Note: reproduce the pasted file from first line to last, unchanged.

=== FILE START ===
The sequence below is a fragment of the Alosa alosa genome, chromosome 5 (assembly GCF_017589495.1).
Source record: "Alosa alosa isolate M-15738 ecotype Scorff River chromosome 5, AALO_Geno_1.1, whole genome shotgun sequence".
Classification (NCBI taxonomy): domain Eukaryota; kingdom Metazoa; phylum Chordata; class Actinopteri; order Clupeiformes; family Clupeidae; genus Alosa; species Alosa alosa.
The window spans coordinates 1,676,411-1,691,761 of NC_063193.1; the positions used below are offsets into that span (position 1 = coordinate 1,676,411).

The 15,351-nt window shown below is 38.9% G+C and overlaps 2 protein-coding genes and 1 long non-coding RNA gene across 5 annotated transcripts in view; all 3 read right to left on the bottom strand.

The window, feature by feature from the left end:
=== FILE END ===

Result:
The sequence below is a fragment of the Alosa alosa genome, chromosome 5 (assembly GCF_017589495.1).
Source record: "Alosa alosa isolate M-15738 ecotype Scorff River chromosome 5, AALO_Geno_1.1, whole genome shotgun sequence".
Classification (NCBI taxonomy): domain Eukaryota; kingdom Metazoa; phylum Chordata; class Actinopteri; order Clupeiformes; family Clupeidae; genus Alosa; species Alosa alosa.
The window spans coordinates 1,676,411-1,691,761 of NC_063193.1; the positions used below are offsets into that span (position 1 = coordinate 1,676,411).

The 15,351-nt window shown below is 38.9% G+C and overlaps 2 protein-coding genes and 1 long non-coding RNA gene across 5 annotated transcripts in view; all 3 read right to left on the bottom strand.

The window, feature by feature from the left end: